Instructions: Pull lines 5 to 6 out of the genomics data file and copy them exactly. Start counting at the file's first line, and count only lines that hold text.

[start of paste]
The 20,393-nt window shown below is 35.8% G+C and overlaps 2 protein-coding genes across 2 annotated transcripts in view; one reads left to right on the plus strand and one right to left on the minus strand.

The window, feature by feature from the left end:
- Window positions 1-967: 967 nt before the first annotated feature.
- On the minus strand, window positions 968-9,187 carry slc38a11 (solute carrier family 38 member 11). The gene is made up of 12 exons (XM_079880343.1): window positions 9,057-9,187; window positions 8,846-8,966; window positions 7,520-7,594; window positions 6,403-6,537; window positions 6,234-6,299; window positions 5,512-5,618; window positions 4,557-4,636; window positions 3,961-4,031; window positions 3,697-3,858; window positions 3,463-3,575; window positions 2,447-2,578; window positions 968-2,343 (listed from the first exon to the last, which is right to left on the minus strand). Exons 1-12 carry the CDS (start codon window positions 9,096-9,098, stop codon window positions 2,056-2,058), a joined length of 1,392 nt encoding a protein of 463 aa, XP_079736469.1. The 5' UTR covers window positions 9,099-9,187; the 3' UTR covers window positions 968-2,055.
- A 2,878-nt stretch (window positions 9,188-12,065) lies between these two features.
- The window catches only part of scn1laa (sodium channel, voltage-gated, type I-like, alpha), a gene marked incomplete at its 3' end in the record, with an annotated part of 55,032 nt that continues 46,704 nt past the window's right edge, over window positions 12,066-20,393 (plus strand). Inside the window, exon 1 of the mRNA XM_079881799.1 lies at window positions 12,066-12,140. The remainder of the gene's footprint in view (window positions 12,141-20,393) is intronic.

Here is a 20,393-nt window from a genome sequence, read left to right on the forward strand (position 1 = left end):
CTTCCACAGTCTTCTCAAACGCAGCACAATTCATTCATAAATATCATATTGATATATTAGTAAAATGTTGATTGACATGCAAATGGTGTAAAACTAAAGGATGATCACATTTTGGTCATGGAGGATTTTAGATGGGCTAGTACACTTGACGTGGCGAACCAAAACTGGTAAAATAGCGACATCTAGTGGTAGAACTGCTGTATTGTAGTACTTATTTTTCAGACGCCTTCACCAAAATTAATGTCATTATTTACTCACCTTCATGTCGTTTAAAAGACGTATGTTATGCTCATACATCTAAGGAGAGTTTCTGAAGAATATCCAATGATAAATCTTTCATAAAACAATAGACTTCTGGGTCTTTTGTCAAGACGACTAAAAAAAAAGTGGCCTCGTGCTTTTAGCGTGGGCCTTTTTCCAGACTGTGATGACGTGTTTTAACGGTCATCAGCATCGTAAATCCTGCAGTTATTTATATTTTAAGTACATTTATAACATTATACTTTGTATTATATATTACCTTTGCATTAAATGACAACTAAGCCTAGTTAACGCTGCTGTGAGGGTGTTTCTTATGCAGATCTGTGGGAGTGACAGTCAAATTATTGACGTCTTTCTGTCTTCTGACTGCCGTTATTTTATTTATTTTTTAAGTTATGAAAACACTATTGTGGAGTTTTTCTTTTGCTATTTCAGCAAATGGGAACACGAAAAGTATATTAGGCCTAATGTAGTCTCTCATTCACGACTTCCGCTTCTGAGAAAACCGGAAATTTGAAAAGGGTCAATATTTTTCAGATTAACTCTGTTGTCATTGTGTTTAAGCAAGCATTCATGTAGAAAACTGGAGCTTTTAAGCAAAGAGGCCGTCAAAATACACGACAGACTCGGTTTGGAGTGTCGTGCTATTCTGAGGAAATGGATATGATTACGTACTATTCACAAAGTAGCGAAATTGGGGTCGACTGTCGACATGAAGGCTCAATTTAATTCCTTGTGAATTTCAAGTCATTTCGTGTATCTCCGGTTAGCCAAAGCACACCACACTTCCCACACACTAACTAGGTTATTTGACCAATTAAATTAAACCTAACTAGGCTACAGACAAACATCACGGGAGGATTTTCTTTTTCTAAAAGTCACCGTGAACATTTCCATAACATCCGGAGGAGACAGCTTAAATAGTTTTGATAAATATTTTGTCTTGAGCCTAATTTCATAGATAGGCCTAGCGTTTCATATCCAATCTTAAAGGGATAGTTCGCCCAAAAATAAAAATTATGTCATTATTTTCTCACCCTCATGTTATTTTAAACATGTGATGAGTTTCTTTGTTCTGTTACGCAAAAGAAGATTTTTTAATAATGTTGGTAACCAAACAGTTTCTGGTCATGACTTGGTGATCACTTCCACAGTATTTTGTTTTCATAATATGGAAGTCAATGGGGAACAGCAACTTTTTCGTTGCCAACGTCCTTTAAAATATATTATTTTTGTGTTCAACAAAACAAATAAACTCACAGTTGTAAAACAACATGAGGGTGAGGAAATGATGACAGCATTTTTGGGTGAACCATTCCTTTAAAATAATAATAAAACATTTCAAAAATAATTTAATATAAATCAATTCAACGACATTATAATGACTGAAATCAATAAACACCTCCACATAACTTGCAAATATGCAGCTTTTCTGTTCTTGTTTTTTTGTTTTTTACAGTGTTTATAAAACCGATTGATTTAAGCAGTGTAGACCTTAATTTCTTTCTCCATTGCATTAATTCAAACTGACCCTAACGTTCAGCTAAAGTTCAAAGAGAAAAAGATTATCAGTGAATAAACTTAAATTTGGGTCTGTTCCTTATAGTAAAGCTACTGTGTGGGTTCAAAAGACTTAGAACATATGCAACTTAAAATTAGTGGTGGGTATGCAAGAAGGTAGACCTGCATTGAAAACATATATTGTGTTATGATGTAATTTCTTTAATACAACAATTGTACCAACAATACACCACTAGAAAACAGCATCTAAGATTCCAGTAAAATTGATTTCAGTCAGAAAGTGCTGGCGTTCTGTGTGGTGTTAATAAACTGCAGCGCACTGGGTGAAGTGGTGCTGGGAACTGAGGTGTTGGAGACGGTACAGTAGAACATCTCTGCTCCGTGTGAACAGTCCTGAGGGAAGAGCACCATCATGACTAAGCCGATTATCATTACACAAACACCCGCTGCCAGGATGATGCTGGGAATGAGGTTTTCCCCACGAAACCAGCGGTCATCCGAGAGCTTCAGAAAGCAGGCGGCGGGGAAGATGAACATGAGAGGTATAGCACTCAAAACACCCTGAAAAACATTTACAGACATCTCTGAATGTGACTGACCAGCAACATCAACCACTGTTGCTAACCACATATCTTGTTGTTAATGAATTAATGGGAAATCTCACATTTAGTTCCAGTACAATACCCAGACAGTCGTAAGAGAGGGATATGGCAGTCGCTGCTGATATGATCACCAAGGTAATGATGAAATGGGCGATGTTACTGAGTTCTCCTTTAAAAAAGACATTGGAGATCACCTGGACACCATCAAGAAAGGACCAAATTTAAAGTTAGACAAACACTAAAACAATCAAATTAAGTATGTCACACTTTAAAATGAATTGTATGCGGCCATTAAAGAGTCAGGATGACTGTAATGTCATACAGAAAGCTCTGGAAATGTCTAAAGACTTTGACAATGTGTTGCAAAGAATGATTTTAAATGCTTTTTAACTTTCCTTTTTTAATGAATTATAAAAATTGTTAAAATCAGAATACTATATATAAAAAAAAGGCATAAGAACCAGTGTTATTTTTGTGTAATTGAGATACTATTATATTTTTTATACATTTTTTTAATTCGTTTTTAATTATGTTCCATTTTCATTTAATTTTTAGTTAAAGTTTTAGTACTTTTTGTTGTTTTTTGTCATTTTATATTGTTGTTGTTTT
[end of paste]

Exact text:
- A 2,878-nt stretch (window positions 9,188-12,065) lies between these two features.
- The window catches only part of scn1laa (sodium channel, voltage-gated, type I-like, alpha), a gene marked incomplete at its 3' end in the record, with an annotated part of 55,032 nt that continues 46,704 nt past the window's right edge, over window positions 12,066-20,393 (plus strand). Inside the window, exon 1 of the mRNA XM_079881799.1 lies at window positions 12,066-12,140. The remainder of the gene's footprint in view (window positions 12,141-20,393) is intronic.